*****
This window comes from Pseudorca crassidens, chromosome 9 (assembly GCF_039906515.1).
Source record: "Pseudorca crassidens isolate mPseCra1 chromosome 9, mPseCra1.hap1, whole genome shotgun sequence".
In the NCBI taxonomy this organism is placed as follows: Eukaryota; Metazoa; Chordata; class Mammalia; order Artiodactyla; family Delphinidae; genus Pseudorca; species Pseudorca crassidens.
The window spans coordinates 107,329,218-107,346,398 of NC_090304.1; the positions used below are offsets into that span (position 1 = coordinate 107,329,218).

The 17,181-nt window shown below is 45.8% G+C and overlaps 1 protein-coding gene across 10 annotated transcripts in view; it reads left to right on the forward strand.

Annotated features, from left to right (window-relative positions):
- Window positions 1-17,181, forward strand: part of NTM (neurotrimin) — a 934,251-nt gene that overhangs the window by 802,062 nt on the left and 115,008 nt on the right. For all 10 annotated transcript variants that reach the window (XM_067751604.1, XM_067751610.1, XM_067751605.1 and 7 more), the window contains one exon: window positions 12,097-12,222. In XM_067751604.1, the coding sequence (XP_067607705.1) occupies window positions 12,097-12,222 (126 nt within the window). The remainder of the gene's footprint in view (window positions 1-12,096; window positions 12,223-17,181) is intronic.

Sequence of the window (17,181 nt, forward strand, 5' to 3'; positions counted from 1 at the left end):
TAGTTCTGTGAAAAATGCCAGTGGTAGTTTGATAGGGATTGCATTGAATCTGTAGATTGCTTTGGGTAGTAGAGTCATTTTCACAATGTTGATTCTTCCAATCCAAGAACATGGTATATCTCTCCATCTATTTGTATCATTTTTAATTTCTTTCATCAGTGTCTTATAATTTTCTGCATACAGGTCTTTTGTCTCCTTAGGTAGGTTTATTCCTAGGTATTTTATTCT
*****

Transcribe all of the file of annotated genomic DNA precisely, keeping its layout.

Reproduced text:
This window comes from Pseudorca crassidens, chromosome 9 (assembly GCF_039906515.1).
Source record: "Pseudorca crassidens isolate mPseCra1 chromosome 9, mPseCra1.hap1, whole genome shotgun sequence".
In the NCBI taxonomy this organism is placed as follows: Eukaryota; Metazoa; Chordata; class Mammalia; order Artiodactyla; family Delphinidae; genus Pseudorca; species Pseudorca crassidens.
The window spans coordinates 107,329,218-107,346,398 of NC_090304.1; the positions used below are offsets into that span (position 1 = coordinate 107,329,218).

The 17,181-nt window shown below is 45.8% G+C and overlaps 1 protein-coding gene across 10 annotated transcripts in view; it reads left to right on the forward strand.

Annotated features, from left to right (window-relative positions):
- Window positions 1-17,181, forward strand: part of NTM (neurotrimin) — a 934,251-nt gene that overhangs the window by 802,062 nt on the left and 115,008 nt on the right. For all 10 annotated transcript variants that reach the window (XM_067751604.1, XM_067751610.1, XM_067751605.1 and 7 more), the window contains one exon: window positions 12,097-12,222. In XM_067751604.1, the coding sequence (XP_067607705.1) occupies window positions 12,097-12,222 (126 nt within the window). The remainder of the gene's footprint in view (window positions 1-12,096; window positions 12,223-17,181) is intronic.

Sequence of the window (17,181 nt, forward strand, 5' to 3'; positions counted from 1 at the left end):
TAGTTCTGTGAAAAATGCCAGTGGTAGTTTGATAGGGATTGCATTGAATCTGTAGATTGCTTTGGGTAGTAGAGTCATTTTCACAATGTTGATTCTTCCAATCCAAGAACATGGTATATCTCTCCATCTATTTGTATCATTTTTAATTTCTTTCATCAGTGTCTTATAATTTTCTGCATACAGGTCTTTTGTCTCCTTAGGTAGGTTTATTCCTAGGTATTTTATTCT